Catherine Holt, CEO Greater Victoria Chamber of Commerce
By now, you’ve likely received your property tax notice with its visual aids and colourful graphs providing transparency about what your money is spent on. What isn’t transparent is the growing proportion of municipal taxes being dumped on business for no valid reason.
All 13 of our municipalities charge businesses a much higher rate than they do residential property owners. From 2.1 times more in Central Saanich to six times more in North Saanich, businesses pay multiple times more than residents for property of the same value.
A 2007 report by MMK Consulting for the City of Vancouver found that, on average, residential properties in Vancouver paid $0.56 in property taxes for each dollar of tax-supported services consumed, while non-residential properties paid $2.42 for every dollar of tax-supported services. That was 10 years ago but the gap has continued to grow in many B.C. municipalities.
In Saanich this year, a business will pay 4.3 times more tax than a resident for a property of equal value. That’s up from 3.9 times more in 2017 and 3.5 the year before. That’s a disturbing trend and it’s not the exception — it’s the rule.
The only municipality that has managed to lower its business ratio from 2017 is Langford. Even so, Langford businesses will pay 2.9 times as much as residential property owners in 2018. That’s down from three times as much in 2016 and 2017.
Oak Bay, at a 2.5 ratio, and View Royal, at 3.6, deserve a nod for at least keeping their ratios the same as the previous year.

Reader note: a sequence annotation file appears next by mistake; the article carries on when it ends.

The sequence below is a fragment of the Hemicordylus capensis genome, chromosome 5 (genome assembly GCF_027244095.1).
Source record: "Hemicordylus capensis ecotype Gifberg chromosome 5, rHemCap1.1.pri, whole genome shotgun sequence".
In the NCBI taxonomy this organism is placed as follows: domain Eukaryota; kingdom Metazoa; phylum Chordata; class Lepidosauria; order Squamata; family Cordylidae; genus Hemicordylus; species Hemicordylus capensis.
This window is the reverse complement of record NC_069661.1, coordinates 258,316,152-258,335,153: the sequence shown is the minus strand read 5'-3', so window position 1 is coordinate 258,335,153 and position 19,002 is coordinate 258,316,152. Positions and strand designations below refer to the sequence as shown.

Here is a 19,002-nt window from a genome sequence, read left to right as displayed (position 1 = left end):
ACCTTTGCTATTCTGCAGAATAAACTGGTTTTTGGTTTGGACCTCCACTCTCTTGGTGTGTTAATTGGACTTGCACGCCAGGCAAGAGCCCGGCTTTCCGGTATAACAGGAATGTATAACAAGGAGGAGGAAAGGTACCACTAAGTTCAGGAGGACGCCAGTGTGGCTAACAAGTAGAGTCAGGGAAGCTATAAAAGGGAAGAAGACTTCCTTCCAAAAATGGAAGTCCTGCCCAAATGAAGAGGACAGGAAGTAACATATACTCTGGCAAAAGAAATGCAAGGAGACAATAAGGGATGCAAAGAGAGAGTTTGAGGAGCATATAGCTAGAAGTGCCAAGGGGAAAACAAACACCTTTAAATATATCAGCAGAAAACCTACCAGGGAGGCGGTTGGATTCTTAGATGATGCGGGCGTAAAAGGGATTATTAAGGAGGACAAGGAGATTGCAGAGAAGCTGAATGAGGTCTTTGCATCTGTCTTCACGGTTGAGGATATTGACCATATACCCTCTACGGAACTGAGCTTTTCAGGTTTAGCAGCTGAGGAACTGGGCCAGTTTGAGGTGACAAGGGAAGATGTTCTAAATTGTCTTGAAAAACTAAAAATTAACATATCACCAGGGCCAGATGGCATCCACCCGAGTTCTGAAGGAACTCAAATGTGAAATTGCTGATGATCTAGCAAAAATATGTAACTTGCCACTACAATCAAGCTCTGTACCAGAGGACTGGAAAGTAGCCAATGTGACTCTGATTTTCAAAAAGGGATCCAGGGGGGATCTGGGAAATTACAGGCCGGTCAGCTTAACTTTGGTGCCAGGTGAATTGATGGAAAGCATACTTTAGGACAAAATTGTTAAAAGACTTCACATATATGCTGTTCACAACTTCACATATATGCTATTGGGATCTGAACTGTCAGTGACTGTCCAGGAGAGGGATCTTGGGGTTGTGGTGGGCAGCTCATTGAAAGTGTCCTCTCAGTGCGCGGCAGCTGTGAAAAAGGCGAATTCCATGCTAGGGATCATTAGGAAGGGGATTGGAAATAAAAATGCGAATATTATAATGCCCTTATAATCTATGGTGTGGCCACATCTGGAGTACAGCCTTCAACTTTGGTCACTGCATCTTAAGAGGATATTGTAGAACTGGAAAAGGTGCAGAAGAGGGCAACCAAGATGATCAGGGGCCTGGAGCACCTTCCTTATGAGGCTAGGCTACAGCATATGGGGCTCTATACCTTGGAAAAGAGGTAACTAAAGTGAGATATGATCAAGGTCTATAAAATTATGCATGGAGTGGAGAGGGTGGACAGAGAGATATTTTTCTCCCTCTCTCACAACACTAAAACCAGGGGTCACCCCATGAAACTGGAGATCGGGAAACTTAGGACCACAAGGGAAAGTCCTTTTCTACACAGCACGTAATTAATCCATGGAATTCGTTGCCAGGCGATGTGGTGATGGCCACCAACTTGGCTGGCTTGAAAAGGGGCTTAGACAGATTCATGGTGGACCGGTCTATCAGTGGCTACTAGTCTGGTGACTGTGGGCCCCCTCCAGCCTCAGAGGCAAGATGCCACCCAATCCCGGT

Municipalities are struggling to keep up with increasing costs downloaded from higher levels of government — most recently the Employer’s Health Tax has been added to everyone’s load — it’s understandable why local politicians focus on keeping residential taxes down. Few issues get voters off the couch and into the ballot booth faster than a hit to their wallets.
But, of course, business owners don’t have a vote. Many suspect more than a coincidence between the lack of vote and the rising share of taxes.
However, dumping costs onto business is really just a diversionary tactic. Adding to the business tax burden means a business needs to earn more, which means it needs to charge more or find ways to cut costs. Residents who enjoy the products and services end up paying more or finding there are fewer options as businesses become priced out of their neighbourhoods.
This is the reality that needs to be considered — especially when the public is faced with headlines, such as the one on the front page of the Times Colonist on May 24, proclaiming that Victoria residents are being treated unfairly because council is taking a bold step to rebalance the tax load.
Victoria Coun. Chris Coleman explained to the Times Colonist that, without a redistribution, businesses would have been taxed at 3.69 times the residential rate.
“To protect the residential component, we kept on increasing the business class,” Coleman says in the article. “It’s just we’ve been loading it on businesses over the years and they are seeing some stress as well. It’s always a balancing act between the classes.”
Even with the redistribution, city businesses will still pay 3.5 times the residential rate, up from 3.4 last year and 3.1 in 2016.
But Councillor Ben Isitt, also quoted in the article, didn’t support the redistribution because “business people ... have larger disposable incomes and are better positioned to absorb tax increases.” It appears that Isitt, despite his two terms on city council, has never actually met a business person in Victoria.